Country: Belgium / France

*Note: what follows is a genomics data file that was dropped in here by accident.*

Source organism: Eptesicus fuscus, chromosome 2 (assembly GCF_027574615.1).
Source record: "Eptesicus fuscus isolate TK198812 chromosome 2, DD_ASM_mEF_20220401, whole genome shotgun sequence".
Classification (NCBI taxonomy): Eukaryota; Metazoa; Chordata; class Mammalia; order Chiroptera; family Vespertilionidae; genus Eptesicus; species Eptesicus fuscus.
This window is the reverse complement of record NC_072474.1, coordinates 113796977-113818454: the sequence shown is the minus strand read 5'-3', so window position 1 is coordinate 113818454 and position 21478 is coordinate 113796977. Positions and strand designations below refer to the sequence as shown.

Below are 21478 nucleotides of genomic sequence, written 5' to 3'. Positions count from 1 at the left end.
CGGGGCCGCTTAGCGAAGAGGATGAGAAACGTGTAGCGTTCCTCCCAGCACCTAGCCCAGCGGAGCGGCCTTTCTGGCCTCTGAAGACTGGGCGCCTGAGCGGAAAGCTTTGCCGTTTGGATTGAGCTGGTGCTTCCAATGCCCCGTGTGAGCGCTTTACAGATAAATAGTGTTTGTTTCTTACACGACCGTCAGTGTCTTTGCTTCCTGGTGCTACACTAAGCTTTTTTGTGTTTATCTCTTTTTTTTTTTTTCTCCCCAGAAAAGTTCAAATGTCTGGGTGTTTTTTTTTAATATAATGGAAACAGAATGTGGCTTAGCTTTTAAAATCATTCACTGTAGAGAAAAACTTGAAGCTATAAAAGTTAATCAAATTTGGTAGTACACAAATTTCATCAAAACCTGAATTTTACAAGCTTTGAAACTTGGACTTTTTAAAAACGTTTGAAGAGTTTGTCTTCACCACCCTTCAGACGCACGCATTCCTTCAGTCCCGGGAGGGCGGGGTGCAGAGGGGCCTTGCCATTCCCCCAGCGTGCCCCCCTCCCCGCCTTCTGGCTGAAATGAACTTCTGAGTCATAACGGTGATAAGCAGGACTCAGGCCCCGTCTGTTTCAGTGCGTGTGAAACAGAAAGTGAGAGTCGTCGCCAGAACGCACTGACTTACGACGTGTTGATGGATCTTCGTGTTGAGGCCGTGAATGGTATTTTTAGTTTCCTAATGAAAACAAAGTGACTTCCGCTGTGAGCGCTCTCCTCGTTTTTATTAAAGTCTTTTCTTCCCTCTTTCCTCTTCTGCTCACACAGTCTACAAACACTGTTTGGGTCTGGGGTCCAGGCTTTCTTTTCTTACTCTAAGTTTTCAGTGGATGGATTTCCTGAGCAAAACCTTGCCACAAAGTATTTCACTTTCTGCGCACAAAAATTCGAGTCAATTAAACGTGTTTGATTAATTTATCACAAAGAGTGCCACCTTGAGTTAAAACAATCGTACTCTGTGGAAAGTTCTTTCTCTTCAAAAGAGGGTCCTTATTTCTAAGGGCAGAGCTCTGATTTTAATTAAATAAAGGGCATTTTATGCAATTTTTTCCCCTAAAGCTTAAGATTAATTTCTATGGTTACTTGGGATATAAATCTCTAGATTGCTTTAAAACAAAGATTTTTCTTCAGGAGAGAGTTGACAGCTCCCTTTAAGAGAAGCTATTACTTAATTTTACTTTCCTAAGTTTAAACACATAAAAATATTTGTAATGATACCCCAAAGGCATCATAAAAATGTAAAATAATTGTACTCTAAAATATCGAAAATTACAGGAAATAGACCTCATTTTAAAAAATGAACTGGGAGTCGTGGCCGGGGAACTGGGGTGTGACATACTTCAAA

Movie Review: An unsettling portrait of an uncontrollable obsessive love, which becomes stained by blood, is what the Belgian film director, Fabrice Du Welz, submits in his fourth and strongest feature-length, “Alleluia”, a twin of the classic noir ‘Honeymoon Killers’. The film, celebrating an infusion of crime thriller and horror, is divided into four acts, each of them corresponding to a different woman. These women are the victims of Michel (Laurent Lucas), a persuasive sort-of-sorcerer with a fetish for feet, who seduces them (marrying if needed) with the unique goal of seamlessly steal their money, so he can proceed with his comfortable life. In the first of these acts, he conquers Gloria (Lola Dueñas), a morgue employee and single mother who shortly finds out his dishonorable intentions, but resolves to forgive and accept him as he is. She even decides to leave her beloved daughter behind for a while to help him in his following schemes. Pretending to be his sister, she is invaded by a fierce jealousy every time he’s with his new ‘brides’, a state only comparable to an evil possession that shoves her to kill brutally and remorselessly. Even if not original, the energy and eeriness put on the scenes were sufficient to instantly catch our eye. The camera moves fast, in bold movements, often relying on close-ups to intensify the immoral insanity of the couple. Technically, “Alleluia” offers much to admire. In addition to Vincent Cahay’s score, which varies from intensively glum to frantically rhythmic, cinematographer Manuel Dacosse was able to extract beauty from the most horrific scenes, continuing the amazing work he has presented in Cattet/Forzani’s vividly colored films. Competently edited by Anne-Lore Guéguin, the obscene “Alleluia” is a perverse odyssey of love and madness.